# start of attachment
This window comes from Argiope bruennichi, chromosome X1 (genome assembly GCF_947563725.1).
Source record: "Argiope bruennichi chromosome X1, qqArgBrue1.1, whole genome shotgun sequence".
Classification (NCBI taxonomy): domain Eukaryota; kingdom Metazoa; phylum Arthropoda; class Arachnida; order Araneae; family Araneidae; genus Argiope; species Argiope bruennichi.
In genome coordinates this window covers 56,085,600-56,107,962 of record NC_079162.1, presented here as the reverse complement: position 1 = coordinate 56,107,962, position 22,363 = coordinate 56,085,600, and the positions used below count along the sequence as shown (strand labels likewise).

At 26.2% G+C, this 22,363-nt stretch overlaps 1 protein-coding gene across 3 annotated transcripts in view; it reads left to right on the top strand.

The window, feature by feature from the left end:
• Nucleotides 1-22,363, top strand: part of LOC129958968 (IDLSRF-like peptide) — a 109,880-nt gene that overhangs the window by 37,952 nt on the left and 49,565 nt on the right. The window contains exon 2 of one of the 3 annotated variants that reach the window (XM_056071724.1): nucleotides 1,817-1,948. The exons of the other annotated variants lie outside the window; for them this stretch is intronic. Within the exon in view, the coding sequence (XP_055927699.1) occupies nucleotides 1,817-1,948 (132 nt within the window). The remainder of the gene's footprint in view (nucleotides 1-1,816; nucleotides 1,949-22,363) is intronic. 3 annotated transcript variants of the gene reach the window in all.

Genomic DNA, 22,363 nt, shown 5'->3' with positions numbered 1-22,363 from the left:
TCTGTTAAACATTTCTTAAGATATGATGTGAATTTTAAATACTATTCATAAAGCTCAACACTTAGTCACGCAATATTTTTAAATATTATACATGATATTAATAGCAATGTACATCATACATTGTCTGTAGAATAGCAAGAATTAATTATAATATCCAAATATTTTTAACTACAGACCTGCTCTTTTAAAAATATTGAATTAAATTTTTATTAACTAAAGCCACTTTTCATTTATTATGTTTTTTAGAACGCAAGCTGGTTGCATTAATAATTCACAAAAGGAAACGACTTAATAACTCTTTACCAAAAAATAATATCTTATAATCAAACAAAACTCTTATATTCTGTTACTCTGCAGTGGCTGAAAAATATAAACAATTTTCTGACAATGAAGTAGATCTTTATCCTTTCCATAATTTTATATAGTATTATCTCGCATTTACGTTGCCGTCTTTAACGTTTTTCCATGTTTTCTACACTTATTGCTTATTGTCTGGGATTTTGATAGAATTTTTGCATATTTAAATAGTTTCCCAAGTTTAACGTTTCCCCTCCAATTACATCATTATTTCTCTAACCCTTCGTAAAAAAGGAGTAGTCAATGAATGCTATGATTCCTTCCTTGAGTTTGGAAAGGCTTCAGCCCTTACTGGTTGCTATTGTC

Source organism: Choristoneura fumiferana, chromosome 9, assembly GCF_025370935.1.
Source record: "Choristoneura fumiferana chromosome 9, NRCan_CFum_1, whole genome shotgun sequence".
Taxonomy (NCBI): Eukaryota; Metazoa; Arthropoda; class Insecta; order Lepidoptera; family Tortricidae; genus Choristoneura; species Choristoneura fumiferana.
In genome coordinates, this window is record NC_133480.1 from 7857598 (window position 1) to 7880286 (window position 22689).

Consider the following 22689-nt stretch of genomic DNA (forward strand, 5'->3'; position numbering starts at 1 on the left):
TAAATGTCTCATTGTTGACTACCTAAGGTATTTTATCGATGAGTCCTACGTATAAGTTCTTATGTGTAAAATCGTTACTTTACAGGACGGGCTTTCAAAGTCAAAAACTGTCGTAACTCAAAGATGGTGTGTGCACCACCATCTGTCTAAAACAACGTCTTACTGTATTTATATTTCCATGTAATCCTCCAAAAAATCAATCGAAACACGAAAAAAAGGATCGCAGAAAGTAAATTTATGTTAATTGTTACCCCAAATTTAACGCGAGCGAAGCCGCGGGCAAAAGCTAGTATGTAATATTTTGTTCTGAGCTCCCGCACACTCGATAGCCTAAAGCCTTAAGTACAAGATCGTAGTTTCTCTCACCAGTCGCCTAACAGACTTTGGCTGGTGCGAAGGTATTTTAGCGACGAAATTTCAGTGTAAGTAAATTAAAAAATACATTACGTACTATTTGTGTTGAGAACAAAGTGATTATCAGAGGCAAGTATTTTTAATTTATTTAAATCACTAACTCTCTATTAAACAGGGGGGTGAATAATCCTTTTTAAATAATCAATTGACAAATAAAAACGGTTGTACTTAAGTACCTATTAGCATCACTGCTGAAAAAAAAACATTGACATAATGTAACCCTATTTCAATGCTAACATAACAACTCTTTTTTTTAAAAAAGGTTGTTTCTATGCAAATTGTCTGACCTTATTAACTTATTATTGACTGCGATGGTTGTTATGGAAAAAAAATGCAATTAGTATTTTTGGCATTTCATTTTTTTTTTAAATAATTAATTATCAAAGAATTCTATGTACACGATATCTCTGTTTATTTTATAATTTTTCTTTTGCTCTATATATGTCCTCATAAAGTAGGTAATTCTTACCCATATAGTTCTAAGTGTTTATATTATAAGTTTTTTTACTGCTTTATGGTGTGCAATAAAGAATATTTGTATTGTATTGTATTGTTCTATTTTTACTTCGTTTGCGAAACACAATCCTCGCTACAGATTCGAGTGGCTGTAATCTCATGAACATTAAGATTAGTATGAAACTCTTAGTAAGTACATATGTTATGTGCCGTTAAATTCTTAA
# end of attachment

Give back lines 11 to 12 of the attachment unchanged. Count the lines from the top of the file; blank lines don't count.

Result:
Source record: "Choristoneura fumiferana chromosome 9, NRCan_CFum_1, whole genome shotgun sequence".
Taxonomy (NCBI): Eukaryota; Metazoa; Arthropoda; class Insecta; order Lepidoptera; family Tortricidae; genus Choristoneura; species Choristoneura fumiferana.